released to the public!

HTH,

Twayne`
 
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T

Twayne

MowGreen said:
This is as simple as I can possibly make it, Alice.

There's an Internet Explorer file that controls something. It is NEVER
for any legitimate purpose.
Some bad guys found out how to exploit a weakness in this file.

If you run the Fixit on the MS page there will be absolutely *NO* way
for the bad guys to run the file and take control of your computers.

Since the file has NO use for ANY legitimate purpose, there will be no
adverse consequences if you run the Fixit.

Not YET there aren't.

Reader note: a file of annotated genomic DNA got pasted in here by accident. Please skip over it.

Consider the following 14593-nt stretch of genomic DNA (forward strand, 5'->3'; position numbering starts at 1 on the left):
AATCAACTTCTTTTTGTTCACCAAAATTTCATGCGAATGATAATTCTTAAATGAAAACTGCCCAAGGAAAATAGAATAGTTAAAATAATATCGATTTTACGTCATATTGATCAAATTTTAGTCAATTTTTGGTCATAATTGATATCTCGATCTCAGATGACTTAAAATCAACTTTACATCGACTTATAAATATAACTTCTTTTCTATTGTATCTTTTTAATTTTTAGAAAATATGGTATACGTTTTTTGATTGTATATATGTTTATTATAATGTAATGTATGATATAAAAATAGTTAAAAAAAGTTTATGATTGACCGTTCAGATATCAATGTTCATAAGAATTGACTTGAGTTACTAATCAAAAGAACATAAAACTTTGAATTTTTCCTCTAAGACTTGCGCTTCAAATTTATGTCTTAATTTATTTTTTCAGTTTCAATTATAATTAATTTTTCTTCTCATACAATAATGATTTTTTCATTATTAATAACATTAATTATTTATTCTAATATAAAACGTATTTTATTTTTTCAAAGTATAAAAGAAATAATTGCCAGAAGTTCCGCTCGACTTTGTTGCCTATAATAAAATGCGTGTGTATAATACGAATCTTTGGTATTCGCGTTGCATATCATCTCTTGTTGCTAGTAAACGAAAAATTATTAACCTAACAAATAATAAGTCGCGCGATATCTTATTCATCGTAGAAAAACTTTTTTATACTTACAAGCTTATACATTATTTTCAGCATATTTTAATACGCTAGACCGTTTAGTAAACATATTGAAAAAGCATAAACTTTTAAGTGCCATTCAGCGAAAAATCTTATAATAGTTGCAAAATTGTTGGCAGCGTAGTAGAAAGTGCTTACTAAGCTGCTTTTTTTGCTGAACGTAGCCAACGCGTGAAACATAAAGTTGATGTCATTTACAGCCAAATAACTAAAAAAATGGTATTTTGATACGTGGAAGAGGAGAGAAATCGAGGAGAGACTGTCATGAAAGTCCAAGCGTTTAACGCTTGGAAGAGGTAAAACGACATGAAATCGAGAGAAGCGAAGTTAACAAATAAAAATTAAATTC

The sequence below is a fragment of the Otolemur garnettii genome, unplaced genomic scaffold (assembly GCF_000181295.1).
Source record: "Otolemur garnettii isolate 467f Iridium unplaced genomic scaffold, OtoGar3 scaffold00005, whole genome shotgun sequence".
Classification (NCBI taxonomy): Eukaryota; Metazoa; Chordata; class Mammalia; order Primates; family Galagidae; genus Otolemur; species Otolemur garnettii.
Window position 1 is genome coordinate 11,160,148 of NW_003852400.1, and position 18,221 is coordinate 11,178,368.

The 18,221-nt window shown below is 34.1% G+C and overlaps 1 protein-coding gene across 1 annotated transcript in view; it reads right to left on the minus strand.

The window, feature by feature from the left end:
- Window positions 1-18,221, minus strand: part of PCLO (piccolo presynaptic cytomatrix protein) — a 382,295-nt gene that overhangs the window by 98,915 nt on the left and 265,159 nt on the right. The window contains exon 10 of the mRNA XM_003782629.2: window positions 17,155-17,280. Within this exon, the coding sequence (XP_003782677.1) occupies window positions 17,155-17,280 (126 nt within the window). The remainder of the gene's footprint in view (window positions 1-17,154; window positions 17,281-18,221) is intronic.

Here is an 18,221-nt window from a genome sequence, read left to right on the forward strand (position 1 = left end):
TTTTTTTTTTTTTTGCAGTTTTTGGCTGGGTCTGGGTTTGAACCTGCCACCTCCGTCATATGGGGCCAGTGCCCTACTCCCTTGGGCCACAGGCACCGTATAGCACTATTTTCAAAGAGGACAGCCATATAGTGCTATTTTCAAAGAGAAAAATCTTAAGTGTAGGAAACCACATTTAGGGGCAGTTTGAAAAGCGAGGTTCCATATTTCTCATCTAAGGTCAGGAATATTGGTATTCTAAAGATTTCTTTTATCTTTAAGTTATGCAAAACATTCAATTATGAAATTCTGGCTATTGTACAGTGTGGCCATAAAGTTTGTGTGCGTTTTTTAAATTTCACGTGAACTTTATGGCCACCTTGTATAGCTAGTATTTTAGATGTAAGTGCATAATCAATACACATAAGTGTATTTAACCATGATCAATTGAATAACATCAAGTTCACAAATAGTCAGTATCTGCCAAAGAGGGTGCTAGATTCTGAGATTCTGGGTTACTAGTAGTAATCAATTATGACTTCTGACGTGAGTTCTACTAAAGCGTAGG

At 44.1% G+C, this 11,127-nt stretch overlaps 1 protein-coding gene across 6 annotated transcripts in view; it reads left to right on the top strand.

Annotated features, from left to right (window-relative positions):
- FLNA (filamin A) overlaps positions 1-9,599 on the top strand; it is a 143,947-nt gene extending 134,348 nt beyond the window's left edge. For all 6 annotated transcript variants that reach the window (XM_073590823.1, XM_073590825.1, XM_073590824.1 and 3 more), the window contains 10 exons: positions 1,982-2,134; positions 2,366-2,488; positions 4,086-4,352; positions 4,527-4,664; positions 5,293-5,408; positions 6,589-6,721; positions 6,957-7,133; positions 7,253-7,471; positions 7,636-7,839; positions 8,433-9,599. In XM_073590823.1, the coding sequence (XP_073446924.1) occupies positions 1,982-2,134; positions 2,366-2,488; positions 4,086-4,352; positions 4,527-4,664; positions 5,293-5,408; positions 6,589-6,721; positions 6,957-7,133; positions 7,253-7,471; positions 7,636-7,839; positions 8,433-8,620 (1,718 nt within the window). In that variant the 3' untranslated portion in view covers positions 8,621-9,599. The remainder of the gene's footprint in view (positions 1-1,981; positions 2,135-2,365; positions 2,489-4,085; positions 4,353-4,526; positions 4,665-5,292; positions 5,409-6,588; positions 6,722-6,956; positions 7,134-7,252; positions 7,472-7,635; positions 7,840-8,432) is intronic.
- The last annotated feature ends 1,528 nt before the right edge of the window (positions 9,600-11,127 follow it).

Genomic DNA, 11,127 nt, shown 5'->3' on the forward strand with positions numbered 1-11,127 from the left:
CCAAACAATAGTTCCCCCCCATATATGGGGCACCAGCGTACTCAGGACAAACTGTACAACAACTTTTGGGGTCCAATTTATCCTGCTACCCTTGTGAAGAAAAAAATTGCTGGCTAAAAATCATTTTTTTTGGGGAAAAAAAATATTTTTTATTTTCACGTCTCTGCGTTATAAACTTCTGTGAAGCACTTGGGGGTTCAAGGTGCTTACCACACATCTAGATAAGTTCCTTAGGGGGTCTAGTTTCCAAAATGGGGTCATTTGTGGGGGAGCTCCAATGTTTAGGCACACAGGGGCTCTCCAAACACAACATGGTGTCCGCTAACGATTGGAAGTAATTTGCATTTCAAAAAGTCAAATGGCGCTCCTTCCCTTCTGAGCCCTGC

ALL versions of Windows XP are vulnerable to this exploit, Alice.
Tell your family and friends to run the Fixit ... ASAP.

JEEZ, the misinformation in this thread!! Let's get things accurate
here!
READ the KB; here's an excerpt:
Mitigating Factors:

. Customers who are using Windows Vista or Windows Server 2008 are
not affected because the ability to pass data to this control within
Internet Explorer has been restricted.

. By default, Internet Explorer on Windows Server 2003 and 2008
runs in a restricted mode that is known as Enhanced Security
Configuration. Enhanced Security Configuration is a group of
preconfigured settings in Internet Explorer that can reduce the
likelihood of a user or administrator downloading and running specially
crafted Web content on a server. This is a mitigating factor for Web
sites that you have not added to the Internet Explorer Trusted sites
zone. See also Managing Internet Explorer Enhanced Security
Configuration.

. By default, all supported versions of Microsoft Outlook and
Microsoft Outlook Express open HTML e-mail messages in the Restricted